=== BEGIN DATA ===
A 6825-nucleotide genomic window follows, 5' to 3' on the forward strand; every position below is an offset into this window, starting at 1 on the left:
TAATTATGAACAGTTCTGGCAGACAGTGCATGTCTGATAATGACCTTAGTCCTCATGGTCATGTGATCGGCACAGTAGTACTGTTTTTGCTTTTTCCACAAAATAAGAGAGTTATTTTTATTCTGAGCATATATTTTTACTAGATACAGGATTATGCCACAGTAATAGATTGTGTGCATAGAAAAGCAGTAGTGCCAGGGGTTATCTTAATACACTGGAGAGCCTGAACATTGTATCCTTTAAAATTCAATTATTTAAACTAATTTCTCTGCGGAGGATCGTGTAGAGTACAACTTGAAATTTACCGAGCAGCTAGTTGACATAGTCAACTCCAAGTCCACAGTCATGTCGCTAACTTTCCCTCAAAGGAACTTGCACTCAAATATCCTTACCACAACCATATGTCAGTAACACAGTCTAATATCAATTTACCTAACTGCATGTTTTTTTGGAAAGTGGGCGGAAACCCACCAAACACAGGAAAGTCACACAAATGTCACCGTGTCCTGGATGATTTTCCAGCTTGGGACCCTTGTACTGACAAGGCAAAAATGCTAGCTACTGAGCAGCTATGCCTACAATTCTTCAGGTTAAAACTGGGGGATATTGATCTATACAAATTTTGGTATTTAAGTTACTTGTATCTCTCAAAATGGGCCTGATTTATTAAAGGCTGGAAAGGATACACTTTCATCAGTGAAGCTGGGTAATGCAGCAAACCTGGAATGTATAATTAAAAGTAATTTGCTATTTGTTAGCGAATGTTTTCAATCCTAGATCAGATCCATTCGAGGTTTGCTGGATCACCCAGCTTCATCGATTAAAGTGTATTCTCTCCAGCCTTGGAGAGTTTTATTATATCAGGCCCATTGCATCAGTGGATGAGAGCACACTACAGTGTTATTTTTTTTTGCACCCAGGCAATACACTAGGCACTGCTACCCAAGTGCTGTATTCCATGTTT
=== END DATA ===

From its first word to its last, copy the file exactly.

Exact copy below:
A 6825-nucleotide genomic window follows, 5' to 3' on the forward strand; every position below is an offset into this window, starting at 1 on the left:
TAATTATGAACAGTTCTGGCAGACAGTGCATGTCTGATAATGACCTTAGTCCTCATGGTCATGTGATCGGCACAGTAGTACTGTTTTTGCTTTTTCCACAAAATAAGAGAGTTATTTTTATTCTGAGCATATATTTTTACTAGATACAGGATTATGCCACAGTAATAGATTGTGTGCATAGAAAAGCAGTAGTGCCAGGGGTTATCTTAATACACTGGAGAGCCTGAACATTGTATCCTTTAAAATTCAATTATTTAAACTAATTTCTCTGCGGAGGATCGTGTAGAGTACAACTTGAAATTTACCGAGCAGCTAGTTGACATAGTCAACTCCAAGTCCACAGTCATGTCGCTAACTTTCCCTCAAAGGAACTTGCACTCAAATATCCTTACCACAACCATATGTCAGTAACACAGTCTAATATCAATTTACCTAACTGCATGTTTTTTTGGAAAGTGGGCGGAAACCCACCAAACACAGGAAAGTCACACAAATGTCACCGTGTCCTGGATGATTTTCCAGCTTGGGACCCTTGTACTGACAAGGCAAAAATGCTAGCTACTGAGCAGCTATGCCTACAATTCTTCAGGTTAAAACTGGGGGATATTGATCTATACAAATTTTGGTATTTAAGTTACTTGTATCTCTCAAAATGGGCCTGATTTATTAAAGGCTGGAAAGGATACACTTTCATCAGTGAAGCTGGGTAATGCAGCAAACCTGGAATGTATAATTAAAAGTAATTTGCTATTTGTTAGCGAATGTTTTCAATCCTAGATCAGATCCATTCGAGGTTTGCTGGATCACCCAGCTTCATCGATTAAAGTGTATTCTCTCCAGCCTTGGAGAGTTTTATTATATCAGGCCCATTGCATCAGTGGATGAGAGCACACTACAGTGTTATTTTTTTTTGCACCCAGGCAATACACTAGGCACTGCTACCCAAGTGCTGTATTCCATGTTT